Measurements of magnetic susceptibility per unit volume are expressed as "SI" (Systeme International d'Unites, or International System of Units) times ten to the minus 6th power. For example, 50 SI X 10(-6) = .000050 SI. This notation permits us to avoid placing decimal ponts within our measurements of weak paramagnetism. For details on how volume magnetic susceptibility is calculated from loss-of-weight measurements, see Hoover 2008.
If only one number (other than < 0) appears in the range column, then only one sample was measured. Susceptibilities shown as < 0 (less than 0) indicate diamagnetic responses. The diamagnetic push force of gems is always weak, seldom exceeding 20 SI X 10 (-6).
All paramagnetic gemstones measure less than 10,000 SI X 10 (-6), and most are less than 1,000 SI X 10 (-6). The measuring capacity of the balance ranges as low as 20 SI X 10 (-6) to as high as 86,000 SI X 10 (-6).
Calibrated Magnets: Calibrated magnets were used for all SI measurements. Calibration constants were developed using known copper sulfate crystal standards. Additional magnets calibrated to cobalt chloride by D.B. Hoover were provided by Hoover.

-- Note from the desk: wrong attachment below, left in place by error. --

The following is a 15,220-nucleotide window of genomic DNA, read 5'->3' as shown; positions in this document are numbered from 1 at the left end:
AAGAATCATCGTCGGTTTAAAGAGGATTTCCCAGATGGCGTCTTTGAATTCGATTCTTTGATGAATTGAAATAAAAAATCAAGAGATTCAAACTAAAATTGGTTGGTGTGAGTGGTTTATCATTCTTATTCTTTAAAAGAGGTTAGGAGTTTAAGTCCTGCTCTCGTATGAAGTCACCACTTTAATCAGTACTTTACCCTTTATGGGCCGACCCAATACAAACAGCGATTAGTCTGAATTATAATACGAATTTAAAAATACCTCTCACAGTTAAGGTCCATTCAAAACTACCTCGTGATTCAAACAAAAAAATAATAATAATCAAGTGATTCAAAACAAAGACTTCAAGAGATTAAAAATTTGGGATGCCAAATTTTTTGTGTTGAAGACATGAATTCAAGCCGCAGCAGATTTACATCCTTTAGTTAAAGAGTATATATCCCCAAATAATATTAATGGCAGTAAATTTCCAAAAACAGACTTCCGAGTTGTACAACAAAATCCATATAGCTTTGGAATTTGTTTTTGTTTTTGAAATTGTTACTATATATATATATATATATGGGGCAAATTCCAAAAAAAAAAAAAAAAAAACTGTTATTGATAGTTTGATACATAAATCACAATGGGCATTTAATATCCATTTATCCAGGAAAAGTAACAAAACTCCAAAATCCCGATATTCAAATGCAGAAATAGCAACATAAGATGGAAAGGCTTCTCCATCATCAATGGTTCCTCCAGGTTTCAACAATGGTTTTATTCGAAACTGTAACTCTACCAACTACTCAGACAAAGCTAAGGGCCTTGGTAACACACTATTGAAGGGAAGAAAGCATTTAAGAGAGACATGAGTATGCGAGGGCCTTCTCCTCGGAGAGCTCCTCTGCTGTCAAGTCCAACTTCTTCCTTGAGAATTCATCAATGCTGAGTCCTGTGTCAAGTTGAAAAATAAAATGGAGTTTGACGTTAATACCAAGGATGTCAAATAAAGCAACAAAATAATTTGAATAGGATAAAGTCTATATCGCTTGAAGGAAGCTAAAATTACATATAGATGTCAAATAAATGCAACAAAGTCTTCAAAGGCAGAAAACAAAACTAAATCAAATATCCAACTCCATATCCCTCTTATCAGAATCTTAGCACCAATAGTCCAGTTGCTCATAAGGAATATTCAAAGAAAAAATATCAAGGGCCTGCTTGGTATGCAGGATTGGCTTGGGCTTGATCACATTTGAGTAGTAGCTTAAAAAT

Correlations between observed magnetic response and measured magnetic susceptibility are only rough approximations and vary from stone to stone. This is because observations are somewhat subjective, and also because responses can be affected by shape, cut and weight of the gem. For example, if a gem is large and has a large table facet, it might show a Strong magnetic response when floated even though the measured susceptibility is only Moderate at SI 80.
As another example, a smal gem under 1ct in weight may show a Drag response on a flat dry surface even though the measured susceptibility is only SI 300. Such variability between gems of different shapes, sizes and weights does not occur with quantitative magnetic susceptibility (SI) measurements using a Hoover balance.
© Kirk Feral